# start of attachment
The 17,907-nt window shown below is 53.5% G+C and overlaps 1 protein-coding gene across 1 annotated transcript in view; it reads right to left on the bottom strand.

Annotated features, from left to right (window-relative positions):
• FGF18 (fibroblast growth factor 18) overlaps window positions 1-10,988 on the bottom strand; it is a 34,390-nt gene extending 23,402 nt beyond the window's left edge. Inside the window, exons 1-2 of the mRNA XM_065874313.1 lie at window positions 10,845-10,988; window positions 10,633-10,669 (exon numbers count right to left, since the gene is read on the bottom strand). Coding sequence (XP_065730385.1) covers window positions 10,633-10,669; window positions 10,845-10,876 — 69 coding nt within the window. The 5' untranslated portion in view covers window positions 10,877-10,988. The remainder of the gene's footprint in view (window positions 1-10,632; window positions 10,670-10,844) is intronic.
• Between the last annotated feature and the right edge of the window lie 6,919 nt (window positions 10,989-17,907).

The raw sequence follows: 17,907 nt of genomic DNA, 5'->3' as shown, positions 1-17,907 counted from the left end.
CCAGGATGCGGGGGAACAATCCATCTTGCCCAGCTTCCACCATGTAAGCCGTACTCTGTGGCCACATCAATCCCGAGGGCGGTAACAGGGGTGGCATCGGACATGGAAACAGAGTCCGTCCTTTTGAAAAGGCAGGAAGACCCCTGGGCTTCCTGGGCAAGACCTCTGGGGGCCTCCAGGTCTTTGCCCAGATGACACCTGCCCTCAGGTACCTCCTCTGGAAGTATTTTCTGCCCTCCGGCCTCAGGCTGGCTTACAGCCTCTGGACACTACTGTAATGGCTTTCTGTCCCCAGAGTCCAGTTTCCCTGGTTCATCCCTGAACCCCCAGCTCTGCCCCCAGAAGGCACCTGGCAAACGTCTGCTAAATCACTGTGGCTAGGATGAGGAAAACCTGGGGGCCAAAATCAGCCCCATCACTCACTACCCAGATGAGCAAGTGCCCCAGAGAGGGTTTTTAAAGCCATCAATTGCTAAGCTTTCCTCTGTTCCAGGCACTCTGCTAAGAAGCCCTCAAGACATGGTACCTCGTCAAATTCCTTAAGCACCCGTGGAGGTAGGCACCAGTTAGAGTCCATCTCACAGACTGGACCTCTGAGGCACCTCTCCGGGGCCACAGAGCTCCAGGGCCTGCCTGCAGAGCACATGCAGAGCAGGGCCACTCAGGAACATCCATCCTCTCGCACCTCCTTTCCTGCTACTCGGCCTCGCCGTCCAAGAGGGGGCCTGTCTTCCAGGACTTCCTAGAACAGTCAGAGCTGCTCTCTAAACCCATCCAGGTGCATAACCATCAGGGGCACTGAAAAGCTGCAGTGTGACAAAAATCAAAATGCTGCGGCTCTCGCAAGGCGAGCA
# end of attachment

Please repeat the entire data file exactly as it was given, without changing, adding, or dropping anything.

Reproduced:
The 17,907-nt window shown below is 53.5% G+C and overlaps 1 protein-coding gene across 1 annotated transcript in view; it reads right to left on the bottom strand.

Annotated features, from left to right (window-relative positions):
• FGF18 (fibroblast growth factor 18) overlaps window positions 1-10,988 on the bottom strand; it is a 34,390-nt gene extending 23,402 nt beyond the window's left edge. Inside the window, exons 1-2 of the mRNA XM_065874313.1 lie at window positions 10,845-10,988; window positions 10,633-10,669 (exon numbers count right to left, since the gene is read on the bottom strand). Coding sequence (XP_065730385.1) covers window positions 10,633-10,669; window positions 10,845-10,876 — 69 coding nt within the window. The 5' untranslated portion in view covers window positions 10,877-10,988. The remainder of the gene's footprint in view (window positions 1-10,632; window positions 10,670-10,844) is intronic.
• Between the last annotated feature and the right edge of the window lie 6,919 nt (window positions 10,989-17,907).

The raw sequence follows: 17,907 nt of genomic DNA, 5'->3' as shown, positions 1-17,907 counted from the left end.
CCAGGATGCGGGGGAACAATCCATCTTGCCCAGCTTCCACCATGTAAGCCGTACTCTGTGGCCACATCAATCCCGAGGGCGGTAACAGGGGTGGCATCGGACATGGAAACAGAGTCCGTCCTTTTGAAAAGGCAGGAAGACCCCTGGGCTTCCTGGGCAAGACCTCTGGGGGCCTCCAGGTCTTTGCCCAGATGACACCTGCCCTCAGGTACCTCCTCTGGAAGTATTTTCTGCCCTCCGGCCTCAGGCTGGCTTACAGCCTCTGGACACTACTGTAATGGCTTTCTGTCCCCAGAGTCCAGTTTCCCTGGTTCATCCCTGAACCCCCAGCTCTGCCCCCAGAAGGCACCTGGCAAACGTCTGCTAAATCACTGTGGCTAGGATGAGGAAAACCTGGGGGCCAAAATCAGCCCCATCACTCACTACCCAGATGAGCAAGTGCCCCAGAGAGGGTTTTTAAAGCCATCAATTGCTAAGCTTTCCTCTGTTCCAGGCACTCTGCTAAGAAGCCCTCAAGACATGGTACCTCGTCAAATTCCTTAAGCACCCGTGGAGGTAGGCACCAGTTAGAGTCCATCTCACAGACTGGACCTCTGAGGCACCTCTCCGGGGCCACAGAGCTCCAGGGCCTGCCTGCAGAGCACATGCAGAGCAGGGCCACTCAGGAACATCCATCCTCTCGCACCTCCTTTCCTGCTACTCGGCCTCGCCGTCCAAGAGGGGGCCTGTCTTCCAGGACTTCCTAGAACAGTCAGAGCTGCTCTCTAAACCCATCCAGGTGCATAACCATCAGGGGCACTGAAAAGCTGCAGTGTGACAAAAATCAAAATGCTGCGGCTCTCGCAAGGCGAGCA